Roopnaraine is the most honest activist the WPA produced.
I wanted to title this column; “The tragic decline of a brilliant mind.” But I thought readers could be misled into thinking it was Burnham or Jagan or Hoyte, and they may not be interested. It is about Dr. Rupert Roopnaraine. I met Rupert in 1976 and never got close to him when I was in the WPA. I wish I did. Being close to such a giant of an intellectual with such a deep analytical mind, you would have learnt priceless lessons in sociology and history.
I know then and I know now why I chose not to seek his company. Rupert always came across to me as a bohemian middle class intellectual with real and definitive flashes of elitism, who really didn’t care about grounding with the masses. It was for this reason I gravitated mostly to Moses Bhagwan and Dr. Joshua Ramsammy.
Brian Rodway was deeply special to me. I came from abject poverty and grew up semi-starved, so being around the masses made me happy. It was for this reason, when I was a teenager, I loved the company of the PPP leaders. In those days from Cheddi Jagan right down, the working class deportment and style of the PPP leaders were second to none in the Guyana context.
If Dr. David Hinds and Tacuma Ogunseye give wide-ranging interviews and my name comes up in relation to how I felt about Rupert, they’ll tell you, I filled their ears over two decades about my political reservations about Rupert. But I never for a moment doubted Rupert’s intellectual reach. I may have my difficulty accepting the formats of Rupert’s praxis, but not for a fleeting moment will I ever question the brilliance of his learned mind.
I write this column out of sadness. I think every young Guyanese interested in the contemporary history of Guyana has lost valuable information that would have made them more acquainted with the nuances of the history of one of the world’s most complex and esoteric societies from the 20th century onwards – my country, Guyana. Guyana is one of Planet Earth’s most complicated polities. As an academic, I am glad I spent all my life in Guyana.
I say sadness because from what I hear from people very close to Rupert, because of ill health, he may never write that definitive analysis of Guyana in the seventies and eighties. No book of that nature would be more interesting if it comes from another pen other than Dr. Rupert Roopnaraine’s. It is my fervent wish for Guyana that he recovers, leaves politics, goes to a place far away and writes that volume. Guyana needs it.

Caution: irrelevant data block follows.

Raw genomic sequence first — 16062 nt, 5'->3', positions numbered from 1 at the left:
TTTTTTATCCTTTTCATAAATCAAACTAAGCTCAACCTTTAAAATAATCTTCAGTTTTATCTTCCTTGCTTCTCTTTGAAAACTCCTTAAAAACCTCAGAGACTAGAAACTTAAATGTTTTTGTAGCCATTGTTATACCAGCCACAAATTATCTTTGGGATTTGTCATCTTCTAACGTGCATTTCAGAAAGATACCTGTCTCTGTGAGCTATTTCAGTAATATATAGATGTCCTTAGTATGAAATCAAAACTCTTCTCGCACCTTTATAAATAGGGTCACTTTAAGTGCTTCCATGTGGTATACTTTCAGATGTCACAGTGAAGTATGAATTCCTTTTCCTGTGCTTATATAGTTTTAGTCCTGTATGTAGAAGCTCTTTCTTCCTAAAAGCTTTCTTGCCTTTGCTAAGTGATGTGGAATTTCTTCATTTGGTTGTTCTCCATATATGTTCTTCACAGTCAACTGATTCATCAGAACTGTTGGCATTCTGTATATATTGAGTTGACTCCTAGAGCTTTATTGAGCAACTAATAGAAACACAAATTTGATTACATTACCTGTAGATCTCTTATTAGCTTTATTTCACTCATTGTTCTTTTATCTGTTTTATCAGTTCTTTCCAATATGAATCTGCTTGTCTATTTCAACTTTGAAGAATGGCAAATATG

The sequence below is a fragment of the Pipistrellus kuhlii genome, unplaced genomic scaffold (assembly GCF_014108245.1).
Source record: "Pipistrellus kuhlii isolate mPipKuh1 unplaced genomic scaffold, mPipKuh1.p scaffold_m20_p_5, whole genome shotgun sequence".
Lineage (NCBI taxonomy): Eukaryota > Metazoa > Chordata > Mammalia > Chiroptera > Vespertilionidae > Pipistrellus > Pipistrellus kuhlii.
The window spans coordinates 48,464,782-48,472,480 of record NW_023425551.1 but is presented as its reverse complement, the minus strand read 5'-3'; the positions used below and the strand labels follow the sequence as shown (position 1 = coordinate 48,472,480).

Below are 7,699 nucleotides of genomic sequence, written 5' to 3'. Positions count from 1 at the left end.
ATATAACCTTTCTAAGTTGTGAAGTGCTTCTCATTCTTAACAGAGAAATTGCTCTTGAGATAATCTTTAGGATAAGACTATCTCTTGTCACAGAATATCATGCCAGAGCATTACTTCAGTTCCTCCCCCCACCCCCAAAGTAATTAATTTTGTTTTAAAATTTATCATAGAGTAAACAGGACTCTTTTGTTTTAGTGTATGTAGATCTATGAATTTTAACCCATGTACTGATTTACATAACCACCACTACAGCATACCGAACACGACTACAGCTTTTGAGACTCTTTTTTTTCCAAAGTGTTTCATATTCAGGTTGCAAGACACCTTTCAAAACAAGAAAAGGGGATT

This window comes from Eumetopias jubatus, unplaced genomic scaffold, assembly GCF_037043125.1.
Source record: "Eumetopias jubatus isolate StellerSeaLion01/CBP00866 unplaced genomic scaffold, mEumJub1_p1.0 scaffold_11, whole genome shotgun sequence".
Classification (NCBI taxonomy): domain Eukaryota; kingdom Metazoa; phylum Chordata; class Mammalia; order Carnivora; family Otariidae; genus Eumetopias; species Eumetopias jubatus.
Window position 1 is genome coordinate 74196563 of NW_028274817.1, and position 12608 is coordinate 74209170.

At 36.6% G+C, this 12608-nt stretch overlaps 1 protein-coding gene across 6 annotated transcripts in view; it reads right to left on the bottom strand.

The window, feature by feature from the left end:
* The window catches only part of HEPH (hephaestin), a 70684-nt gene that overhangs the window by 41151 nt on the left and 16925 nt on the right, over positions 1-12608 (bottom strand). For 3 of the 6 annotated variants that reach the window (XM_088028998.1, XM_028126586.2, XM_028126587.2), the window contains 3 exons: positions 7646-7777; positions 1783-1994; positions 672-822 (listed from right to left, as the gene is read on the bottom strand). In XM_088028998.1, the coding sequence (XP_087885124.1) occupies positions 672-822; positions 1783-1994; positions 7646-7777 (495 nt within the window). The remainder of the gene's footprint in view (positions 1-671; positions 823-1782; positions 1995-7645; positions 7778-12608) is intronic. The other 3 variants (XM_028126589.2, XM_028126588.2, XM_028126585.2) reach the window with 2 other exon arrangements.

If we never see that book, then we will have to be content with his chapter in the book edited by Clairmont Chung, “Walter A. Rodney: A Promise of Revolution.” That chapter remains vintage Roopnaraine. It sets him apart from all activists of his time, since the formation in the 1940s of the precursor of the PPP under Jagan and Burnham, “The Political Affairs Committee.” Clairmont’s book hit the stands in 2013 at which time the grass-root movement, “People’s Parliament” was in full swing. It was at the People’s Parliament, Clairmont sold me a copy with an autograph.
No activist since the forties has been so penetratingly candid about their activism, their hidden roles, and their confrontationist modes, as Rupert, in that chapter. The list of activists, beginning from the forties, takes in Cheddi Jagan, Janet Jagan, Forbes Burnham, Ashton Chase, Eusi Kwayana, Martin Carter etc., passing through the fifties, sixties, seventies, eighties right up to the present time. No politician, no leader, no activist has been as honest and clear in their description of their activities as Rupert.
Those thoughts in that chapter set him apart from all other WPA leaders. Rupert was enriching history. When he admitted that the WPA was stockpiling arms to overthrow Burnham, Walter’s wife, Patricia, was extremely livid. She said Walter did no such thing. She was wrong. She may believe that of Walter, but Rupert was right. He was paying his dues to history. In denying Walter’s intention, Patricia is obfuscating history.
I say most unambiguously, it is disgustingly dishonest for any WPA leader to reject what Rupert described in that chapter. I belonged to the seventies. I knew the WPA burnt down the Ministry of National Development. I know it stole the arms that were removed from the People’s Temple when Jonestown collapsed and other conspiratorial things. I know the little illegal things I did. Rupert’s description of the seventies did not name names, so why should WPA leaders heap scorn upon him. History is more important than friendship.